Emirates flight EK521 crashed on 3 August 2016 while operating a scheduled passenger flight UAE521, departed Trivandrum International Airport India, at 0506 UTC for a 3 hour 30 minute flight to Dubai International Airport (OMDB), the United Arab Emirates, with 282 passengers, 2 flight crew and 16 cabin crewmembers on board.
The Commander attempted to perform a tailwind manual landing during an automatic terminal information service (ATIS) forecasted moderate wind shear warning affecting all runways at OMDB.
The tailwind was within the operational limitations of the Aircraft.
During the landing on runway 12L at OMDB the Commander of Emirates flight EK521 , who was the pilot flying, decided to fly a go-around, as he was unable to land the Aircraft within the runway touchdown zone.
The go-around decision was based on the perception that the Aircraft would not land due to thermals and not due to a wind shear encounter.
For this reason, the Commander elected to fly a normal go-around and not the windshear escape maneuver.
The flight crew initiated the flight crew operations manual (FCOM) Go-around and Missed Approach Procedure and the Commander pushed the TOGA switch.
As designed, because the Aircraft had touched down, the TOGA switches became inhibited and had no effect on the autothrottle (A/T). The flight crew stated that they were not aware of the touch down that lasted for six seconds.
After becoming airborne during the go-around attempt, the Emirates flight EK521 climbed to a height of 85 ft radio altitude above the runway surface.
The flight crew did not observe that both thrust levers had remained at the idle position and that the engine thrust remained at idle.
The Aircraft quickly sank towards the runway as the airspeed was insufficient to support the As the Aircraft lost height and speed, the Commander initiated the windshear escape maneuver procedure and rapidly advanced both thrust levers.
This action was too late to avoid the impact with runway 12L.
Eighteen seconds after the initiation of the go-around the Aircraft impacted the runway at 0837138 UTC and slid on its lower fuselage along the runway surface for approximately 32 seconds covering a distance of approximately 800 meters before coming to rest adjacent to taxiway Mike 13.
The Aircraft remained intact during its movement along the runway protecting the occupants however, several fuselage mounted components and the engine/pylon assembly separated from the Aircraft.
During the evacuation of Emirates flight EK521, several passenger door escape slides became unusable. Many passengers evacuated the Aircraft taking their carry-on baggage with them.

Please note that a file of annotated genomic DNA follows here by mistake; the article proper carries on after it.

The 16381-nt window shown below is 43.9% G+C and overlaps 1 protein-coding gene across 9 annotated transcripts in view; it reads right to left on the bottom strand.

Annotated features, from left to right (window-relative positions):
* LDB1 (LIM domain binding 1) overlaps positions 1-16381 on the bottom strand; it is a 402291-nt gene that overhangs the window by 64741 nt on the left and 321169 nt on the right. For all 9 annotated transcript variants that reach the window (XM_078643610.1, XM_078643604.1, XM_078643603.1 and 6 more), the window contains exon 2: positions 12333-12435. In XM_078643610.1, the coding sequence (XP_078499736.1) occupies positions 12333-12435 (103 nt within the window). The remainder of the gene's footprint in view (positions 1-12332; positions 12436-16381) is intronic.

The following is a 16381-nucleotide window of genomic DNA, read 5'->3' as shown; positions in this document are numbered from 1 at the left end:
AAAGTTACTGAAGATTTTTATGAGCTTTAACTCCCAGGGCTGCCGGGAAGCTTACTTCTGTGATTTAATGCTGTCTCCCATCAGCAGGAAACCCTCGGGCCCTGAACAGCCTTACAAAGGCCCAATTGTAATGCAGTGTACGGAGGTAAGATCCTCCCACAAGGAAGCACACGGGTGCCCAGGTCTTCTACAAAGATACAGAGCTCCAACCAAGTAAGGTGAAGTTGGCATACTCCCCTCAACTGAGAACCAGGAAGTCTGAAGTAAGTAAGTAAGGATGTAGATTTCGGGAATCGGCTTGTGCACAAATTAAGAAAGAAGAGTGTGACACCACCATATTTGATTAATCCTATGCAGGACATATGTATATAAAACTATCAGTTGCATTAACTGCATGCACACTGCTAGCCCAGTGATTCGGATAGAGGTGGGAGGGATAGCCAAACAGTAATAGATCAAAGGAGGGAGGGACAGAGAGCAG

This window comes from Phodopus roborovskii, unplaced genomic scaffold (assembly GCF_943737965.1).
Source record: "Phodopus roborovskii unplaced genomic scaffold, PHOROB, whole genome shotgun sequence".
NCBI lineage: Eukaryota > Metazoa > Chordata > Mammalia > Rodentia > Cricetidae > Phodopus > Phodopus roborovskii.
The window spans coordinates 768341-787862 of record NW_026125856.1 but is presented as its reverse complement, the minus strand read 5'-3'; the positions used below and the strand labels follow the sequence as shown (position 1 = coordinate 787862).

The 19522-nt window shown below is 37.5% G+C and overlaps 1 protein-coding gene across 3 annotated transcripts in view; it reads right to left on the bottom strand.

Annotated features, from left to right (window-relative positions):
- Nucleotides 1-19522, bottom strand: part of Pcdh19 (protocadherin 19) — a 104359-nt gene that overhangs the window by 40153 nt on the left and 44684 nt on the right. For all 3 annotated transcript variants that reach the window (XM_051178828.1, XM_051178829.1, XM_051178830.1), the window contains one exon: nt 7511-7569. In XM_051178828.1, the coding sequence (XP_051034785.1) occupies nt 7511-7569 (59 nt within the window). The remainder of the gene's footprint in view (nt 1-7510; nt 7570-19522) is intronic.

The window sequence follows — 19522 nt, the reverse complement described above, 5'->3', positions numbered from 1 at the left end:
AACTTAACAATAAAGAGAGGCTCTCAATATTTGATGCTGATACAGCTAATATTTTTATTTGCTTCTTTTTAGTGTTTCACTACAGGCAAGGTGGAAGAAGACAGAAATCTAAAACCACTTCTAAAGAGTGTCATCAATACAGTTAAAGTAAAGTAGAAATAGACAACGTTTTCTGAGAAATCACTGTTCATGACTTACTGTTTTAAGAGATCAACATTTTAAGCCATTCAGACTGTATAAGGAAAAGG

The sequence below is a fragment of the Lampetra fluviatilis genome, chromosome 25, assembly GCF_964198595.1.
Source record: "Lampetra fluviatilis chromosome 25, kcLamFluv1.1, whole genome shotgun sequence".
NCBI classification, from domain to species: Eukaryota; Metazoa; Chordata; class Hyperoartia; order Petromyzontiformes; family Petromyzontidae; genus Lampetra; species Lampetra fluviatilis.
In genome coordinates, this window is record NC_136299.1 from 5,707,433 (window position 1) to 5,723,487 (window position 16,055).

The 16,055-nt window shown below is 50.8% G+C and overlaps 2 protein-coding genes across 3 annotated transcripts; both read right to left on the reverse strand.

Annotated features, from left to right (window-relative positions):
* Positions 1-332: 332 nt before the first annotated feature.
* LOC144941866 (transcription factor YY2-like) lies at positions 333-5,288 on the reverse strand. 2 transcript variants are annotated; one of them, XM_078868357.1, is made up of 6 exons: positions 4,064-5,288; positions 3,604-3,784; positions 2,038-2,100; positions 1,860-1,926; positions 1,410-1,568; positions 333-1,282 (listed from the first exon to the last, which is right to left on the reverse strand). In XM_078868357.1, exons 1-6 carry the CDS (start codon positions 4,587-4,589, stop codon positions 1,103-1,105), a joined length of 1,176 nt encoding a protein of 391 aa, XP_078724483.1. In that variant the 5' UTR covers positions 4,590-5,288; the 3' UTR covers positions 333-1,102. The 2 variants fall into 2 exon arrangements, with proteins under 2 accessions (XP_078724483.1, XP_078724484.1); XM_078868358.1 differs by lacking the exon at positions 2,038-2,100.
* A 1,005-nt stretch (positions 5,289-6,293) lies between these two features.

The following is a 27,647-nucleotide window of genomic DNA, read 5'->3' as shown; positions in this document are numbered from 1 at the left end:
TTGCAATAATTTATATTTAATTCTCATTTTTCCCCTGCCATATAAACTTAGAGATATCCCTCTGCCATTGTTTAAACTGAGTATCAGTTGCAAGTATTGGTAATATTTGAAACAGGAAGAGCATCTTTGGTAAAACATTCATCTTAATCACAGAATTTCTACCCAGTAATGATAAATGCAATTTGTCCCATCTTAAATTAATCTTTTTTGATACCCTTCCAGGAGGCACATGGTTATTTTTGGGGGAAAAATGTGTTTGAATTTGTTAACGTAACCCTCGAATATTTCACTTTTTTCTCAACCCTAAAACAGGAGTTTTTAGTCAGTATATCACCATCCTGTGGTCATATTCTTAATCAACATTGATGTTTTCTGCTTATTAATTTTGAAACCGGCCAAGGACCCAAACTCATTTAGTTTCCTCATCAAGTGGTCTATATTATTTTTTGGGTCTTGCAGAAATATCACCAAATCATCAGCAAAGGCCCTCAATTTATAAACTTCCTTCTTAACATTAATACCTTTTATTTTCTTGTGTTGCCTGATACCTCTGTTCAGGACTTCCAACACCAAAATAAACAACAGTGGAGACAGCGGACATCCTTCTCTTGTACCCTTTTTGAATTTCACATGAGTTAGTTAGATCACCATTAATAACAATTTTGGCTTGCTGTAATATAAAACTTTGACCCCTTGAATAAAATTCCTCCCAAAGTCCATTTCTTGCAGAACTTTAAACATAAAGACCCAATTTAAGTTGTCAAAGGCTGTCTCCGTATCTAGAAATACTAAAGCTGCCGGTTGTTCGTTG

Except for the Commander and the senior cabin crewmember who evacuated after the center wing tank explosion, all of the other occupants evacuated via the operational escape slides in approximately 6 minutes and 40 seconds.
Twenty-one passengers, one flight crewmember, and six cabin crewmembers sustained minor injuries.
Four cabin crewmembers sustained serious injuries.
Approximately 9 minutes and 40 seconds after the Aircraft came to rest, the center wing tank exploded which caused a large section of the right wing upper skin to be liberated. As the panel fell to the ground, it struck and fatally injured a firefighter.
The Aircraft was eventually destroyed due to the subsequent fire.
Causes of the accident :
The Air Accident Investigation Sector determines that the causes of the Accident of Emirates flight EK521 are:
- During the attempted go-around, except for the last three seconds prior to impact, both engine thrust levers, and therefore engine thrust, remained at idle. Consequently, the Aircraft’s energy state was insufficient to sustain flight.
- The flight crew did not effectively scan and monitor the primary flight instrumentation parameters during the landing and the attempted go-around.
- The flight crew were unaware that the autothrottle (A/T) had not responded to move the engine thrust levers to the TOGA position after the Commander pushed the TOGA switch at the initiation of the FCOM- Go-around and Missed Approach Procedure.
- The flight crew did not take corrective action to increase engine thrust because they omitted the engine thrust verification steps of the FCOM- Go-around and Missed Approach Procedure.
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That’ s the newest & first class airline in the world.is it?
Adel…I am afraid you don’t know what you are talking about…..
It “Looks” – from the information provided – like a case of automation flying the pilot instead of the pilot flying the airplane – rule number one of flying.